• As the story goes, Phil Mickelson begged out of the Saturday afternoon four-balls. That’s fine, given his age and the score at the time, but why did red-hot Keegan Bradley have to sit as well? Stricker was playing so poorly, Davis Love could have paired Tiger with Michael Jordan and that match might have turned out better.
  • Tiger himself has said that he gave up after seeing Kaymer clinch the Cup. Not exactly something you hear athletes admit every day.
  • Rory McIlroy arrived at his Sunday morning tee time only 10 minutes before he was scheduled to begin his match, after he misread the time zones on the tee sheet.
  • Deputy Chief Patrick Rollins, the police officer who drove McIlroy to the golf course, said that he “was just doing [his] duty.” You’ve got to imagine he’s getting a lot of cell phone calls from distressed (or just lazy) golfers this week asking for a police enclave.
  • This year’s Ryder Cup drew the biggest ratings since the 1999 version, per NBC’s PR Twitter account.
  • Jim Furyk 2012 Ryder Cup Sunday

  • Watching via NBCSports’ online streaming, I can’t tell you how many times I saw the commercial for NBC’s new show, “Chicago Fire From Executive Producer Dick Wolf of Law and Order” (pretty sure that’s the official title). I think I’m actually less likely to watch it now that I can recite the entire advertisement. “How long have you been a firefighter?” “Since the day I was born.” It was no 2004 ALCS House M.D.You’re risking a patient’s life!” but it was solid.
  • LPGA golfer Sandra Gal wrote an article for after attending the Ryder Cup.

Closing and Your Thoughts?
Went I started writing this, my intent was not to dwell on a few mistakes that the U.S. side made. One missed putt by Martin Kaymer and a made putt by Jim Furyk would have won brought the Cup back Stateside, and we would be talking about how the European team looked flat or how José Maria didn’t set up his singles order for success. But the U.S. did lose, and in spectacular fashion, so criticisms and changes must be made. Lessons need to be learned.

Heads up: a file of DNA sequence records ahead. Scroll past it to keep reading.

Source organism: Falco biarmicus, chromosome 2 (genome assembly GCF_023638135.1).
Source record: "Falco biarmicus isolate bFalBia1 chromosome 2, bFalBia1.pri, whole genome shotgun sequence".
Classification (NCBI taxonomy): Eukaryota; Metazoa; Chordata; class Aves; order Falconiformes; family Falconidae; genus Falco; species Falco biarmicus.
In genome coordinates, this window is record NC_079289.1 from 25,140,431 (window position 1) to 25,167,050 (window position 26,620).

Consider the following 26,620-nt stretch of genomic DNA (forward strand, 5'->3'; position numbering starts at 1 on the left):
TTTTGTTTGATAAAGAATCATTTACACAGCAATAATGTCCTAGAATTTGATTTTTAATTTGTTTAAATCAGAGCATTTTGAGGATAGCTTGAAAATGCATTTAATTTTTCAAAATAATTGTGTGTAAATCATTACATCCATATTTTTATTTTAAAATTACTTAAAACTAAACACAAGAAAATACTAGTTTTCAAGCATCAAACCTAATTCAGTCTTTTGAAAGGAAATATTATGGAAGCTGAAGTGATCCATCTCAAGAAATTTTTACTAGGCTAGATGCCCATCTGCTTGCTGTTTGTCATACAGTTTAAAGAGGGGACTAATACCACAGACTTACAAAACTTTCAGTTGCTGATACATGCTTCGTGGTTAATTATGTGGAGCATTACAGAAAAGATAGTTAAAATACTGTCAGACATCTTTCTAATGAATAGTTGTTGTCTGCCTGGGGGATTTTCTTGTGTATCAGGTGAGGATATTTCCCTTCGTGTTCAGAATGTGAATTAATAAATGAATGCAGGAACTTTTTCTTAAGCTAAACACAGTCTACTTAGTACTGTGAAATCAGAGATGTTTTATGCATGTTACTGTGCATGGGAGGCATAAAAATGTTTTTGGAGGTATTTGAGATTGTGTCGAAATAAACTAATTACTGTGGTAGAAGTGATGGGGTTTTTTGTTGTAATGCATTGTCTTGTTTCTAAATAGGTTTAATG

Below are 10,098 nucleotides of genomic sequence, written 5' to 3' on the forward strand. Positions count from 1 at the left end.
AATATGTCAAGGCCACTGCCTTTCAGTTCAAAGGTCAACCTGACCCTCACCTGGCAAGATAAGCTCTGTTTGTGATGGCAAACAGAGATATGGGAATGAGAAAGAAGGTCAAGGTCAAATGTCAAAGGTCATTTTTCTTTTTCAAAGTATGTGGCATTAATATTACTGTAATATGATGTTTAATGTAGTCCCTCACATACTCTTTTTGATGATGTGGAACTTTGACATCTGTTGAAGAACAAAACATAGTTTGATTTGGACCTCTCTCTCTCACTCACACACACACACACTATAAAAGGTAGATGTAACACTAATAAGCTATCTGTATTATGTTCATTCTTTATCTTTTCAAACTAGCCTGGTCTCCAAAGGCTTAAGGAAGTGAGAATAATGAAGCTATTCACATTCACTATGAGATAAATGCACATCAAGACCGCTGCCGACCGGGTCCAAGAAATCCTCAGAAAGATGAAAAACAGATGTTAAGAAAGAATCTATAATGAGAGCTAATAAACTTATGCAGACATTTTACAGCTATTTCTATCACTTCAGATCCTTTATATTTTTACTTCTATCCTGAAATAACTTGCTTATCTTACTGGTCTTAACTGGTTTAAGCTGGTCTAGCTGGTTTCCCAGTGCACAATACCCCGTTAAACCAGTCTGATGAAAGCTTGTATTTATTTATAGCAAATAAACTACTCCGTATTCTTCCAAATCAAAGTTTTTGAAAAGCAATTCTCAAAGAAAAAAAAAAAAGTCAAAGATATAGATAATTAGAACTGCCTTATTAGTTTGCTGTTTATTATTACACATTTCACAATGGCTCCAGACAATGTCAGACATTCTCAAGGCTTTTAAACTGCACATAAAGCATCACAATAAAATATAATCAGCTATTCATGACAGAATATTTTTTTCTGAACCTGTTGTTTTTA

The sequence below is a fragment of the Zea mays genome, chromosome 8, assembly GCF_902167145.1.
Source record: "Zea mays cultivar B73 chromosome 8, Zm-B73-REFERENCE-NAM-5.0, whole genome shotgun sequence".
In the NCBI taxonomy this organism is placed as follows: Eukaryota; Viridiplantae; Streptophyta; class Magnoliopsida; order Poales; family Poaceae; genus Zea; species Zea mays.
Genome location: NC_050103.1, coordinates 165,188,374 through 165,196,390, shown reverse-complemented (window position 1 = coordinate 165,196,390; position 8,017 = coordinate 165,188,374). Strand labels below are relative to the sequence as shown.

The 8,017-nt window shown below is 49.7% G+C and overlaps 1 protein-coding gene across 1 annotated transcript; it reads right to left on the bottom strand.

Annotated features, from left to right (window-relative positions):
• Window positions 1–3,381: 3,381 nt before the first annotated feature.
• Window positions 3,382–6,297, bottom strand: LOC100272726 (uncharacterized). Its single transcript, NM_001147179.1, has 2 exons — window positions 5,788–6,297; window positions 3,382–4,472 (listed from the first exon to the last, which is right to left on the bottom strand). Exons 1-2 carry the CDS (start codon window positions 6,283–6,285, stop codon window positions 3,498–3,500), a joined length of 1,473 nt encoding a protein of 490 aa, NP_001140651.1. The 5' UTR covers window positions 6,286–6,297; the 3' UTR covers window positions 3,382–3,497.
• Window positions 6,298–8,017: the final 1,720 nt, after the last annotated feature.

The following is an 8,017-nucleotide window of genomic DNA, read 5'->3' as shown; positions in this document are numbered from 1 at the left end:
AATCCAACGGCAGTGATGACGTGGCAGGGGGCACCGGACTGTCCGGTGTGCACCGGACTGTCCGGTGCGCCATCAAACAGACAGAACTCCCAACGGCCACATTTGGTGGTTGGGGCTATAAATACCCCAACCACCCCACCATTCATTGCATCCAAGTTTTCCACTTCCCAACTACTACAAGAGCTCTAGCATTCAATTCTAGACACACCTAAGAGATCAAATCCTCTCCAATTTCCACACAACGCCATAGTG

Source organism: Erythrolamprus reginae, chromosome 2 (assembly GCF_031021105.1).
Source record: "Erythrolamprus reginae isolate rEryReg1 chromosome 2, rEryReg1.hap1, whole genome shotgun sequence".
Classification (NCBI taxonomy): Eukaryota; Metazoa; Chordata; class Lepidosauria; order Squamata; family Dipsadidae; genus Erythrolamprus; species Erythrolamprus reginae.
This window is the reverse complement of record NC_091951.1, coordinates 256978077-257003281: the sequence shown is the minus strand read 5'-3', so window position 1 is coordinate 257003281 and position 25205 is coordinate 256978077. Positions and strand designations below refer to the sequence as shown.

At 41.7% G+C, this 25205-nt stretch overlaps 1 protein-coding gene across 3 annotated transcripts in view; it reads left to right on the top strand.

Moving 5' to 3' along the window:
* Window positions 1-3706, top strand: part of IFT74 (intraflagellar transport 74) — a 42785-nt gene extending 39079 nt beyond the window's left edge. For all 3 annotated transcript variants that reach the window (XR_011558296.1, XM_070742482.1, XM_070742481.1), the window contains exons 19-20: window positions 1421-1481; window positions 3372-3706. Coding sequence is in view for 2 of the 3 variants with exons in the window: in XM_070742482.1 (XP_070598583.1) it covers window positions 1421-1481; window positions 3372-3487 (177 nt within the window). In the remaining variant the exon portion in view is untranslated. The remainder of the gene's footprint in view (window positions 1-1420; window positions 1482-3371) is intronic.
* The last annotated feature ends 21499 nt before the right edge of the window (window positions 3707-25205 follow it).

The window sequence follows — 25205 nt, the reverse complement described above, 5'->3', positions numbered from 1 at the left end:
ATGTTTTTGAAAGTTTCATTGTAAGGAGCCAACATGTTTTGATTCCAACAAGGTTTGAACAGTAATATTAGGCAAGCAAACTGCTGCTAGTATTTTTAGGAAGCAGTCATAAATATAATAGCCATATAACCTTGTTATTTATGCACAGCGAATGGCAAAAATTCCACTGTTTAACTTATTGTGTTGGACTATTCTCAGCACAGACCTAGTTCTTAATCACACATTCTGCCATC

In the end, the 2012 Ryder Cup should be remembered in the same vain as the 1999 Ryder Cup, in that one team went out and took it. There wasn’t that one Justin Leonard putt that we can look to from 2012 and say “Wow, the Euros really pulled it out in the end!” but excellent play during the early Sunday matches put pressure on the U.S. team, and they failed to battle back.

At the very least it was and exciting three days of golf, and now we can only hope the U.S. teams learns from their mistakes and comes back stronger in 2014.

Photo Credits: © David Cannon, © Andy Lyons, © Andrew Redington, © Ross Kinnaird, © Andy Lyons.

1 thought on “Five Observations From the 2012 Ryder Cup”

  1. My analysis – the European sportsmen beat the American businessmen.

    Ian Poulter and the Europeans said, “hey, we’ve got Sunday tee times, let’s go play golf.”

    The Americans said, “let’s go to the office and get this finished.”

    Enthusiasm carried the day over mechanical inertia. Not to single out Jim Furyk, but his measuring and realigning each putt six times in the later holes tossed his rhythm out the door. USA did a real “tighten up” on the later holes.

    Take a look, and hit it. That’s what Love and Co. would tell us if we won a half hour lesson with one of them. When the pressure was on, the Americans tried too hard to be perfect instead of just playing golf.